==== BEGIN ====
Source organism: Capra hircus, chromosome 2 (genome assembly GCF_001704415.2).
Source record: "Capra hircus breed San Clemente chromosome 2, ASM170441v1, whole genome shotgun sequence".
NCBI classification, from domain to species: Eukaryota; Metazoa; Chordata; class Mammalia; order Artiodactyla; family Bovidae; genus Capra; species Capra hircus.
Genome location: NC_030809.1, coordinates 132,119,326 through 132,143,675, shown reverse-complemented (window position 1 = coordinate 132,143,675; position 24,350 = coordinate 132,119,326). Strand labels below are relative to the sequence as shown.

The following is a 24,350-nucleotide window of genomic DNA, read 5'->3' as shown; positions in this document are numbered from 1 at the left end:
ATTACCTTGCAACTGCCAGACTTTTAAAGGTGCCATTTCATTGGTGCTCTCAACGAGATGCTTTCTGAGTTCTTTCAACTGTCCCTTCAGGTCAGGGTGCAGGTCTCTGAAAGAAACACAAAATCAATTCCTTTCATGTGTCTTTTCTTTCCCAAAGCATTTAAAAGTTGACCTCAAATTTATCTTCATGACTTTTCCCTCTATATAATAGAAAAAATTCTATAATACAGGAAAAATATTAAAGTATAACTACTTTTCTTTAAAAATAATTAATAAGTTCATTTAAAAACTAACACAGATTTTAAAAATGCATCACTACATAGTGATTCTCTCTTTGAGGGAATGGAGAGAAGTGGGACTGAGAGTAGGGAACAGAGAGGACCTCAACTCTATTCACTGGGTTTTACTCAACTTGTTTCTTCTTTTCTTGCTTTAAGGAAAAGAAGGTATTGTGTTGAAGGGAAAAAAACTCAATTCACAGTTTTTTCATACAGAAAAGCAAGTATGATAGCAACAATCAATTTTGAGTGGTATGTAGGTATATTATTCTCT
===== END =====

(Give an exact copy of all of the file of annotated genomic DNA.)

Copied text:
Source organism: Capra hircus, chromosome 2 (genome assembly GCF_001704415.2).
Source record: "Capra hircus breed San Clemente chromosome 2, ASM170441v1, whole genome shotgun sequence".
NCBI classification, from domain to species: Eukaryota; Metazoa; Chordata; class Mammalia; order Artiodactyla; family Bovidae; genus Capra; species Capra hircus.
Genome location: NC_030809.1, coordinates 132,119,326 through 132,143,675, shown reverse-complemented (window position 1 = coordinate 132,143,675; position 24,350 = coordinate 132,119,326). Strand labels below are relative to the sequence as shown.

The following is a 24,350-nucleotide window of genomic DNA, read 5'->3' as shown; positions in this document are numbered from 1 at the left end:
ATTACCTTGCAACTGCCAGACTTTTAAAGGTGCCATTTCATTGGTGCTCTCAACGAGATGCTTTCTGAGTTCTTTCAACTGTCCCTTCAGGTCAGGGTGCAGGTCTCTGAAAGAAACACAAAATCAATTCCTTTCATGTGTCTTTTCTTTCCCAAAGCATTTAAAAGTTGACCTCAAATTTATCTTCATGACTTTTCCCTCTATATAATAGAAAAAATTCTATAATACAGGAAAAATATTAAAGTATAACTACTTTTCTTTAAAAATAATTAATAAGTTCATTTAAAAACTAACACAGATTTTAAAAATGCATCACTACATAGTGATTCTCTCTTTGAGGGAATGGAGAGAAGTGGGACTGAGAGTAGGGAACAGAGAGGACCTCAACTCTATTCACTGGGTTTTACTCAACTTGTTTCTTCTTTTCTTGCTTTAAGGAAAAGAAGGTATTGTGTTGAAGGGAAAAAAACTCAATTCACAGTTTTTTCATACAGAAAAGCAAGTATGATAGCAACAATCAATTTTGAGTGGTATGTAGGTATATTATTCTCT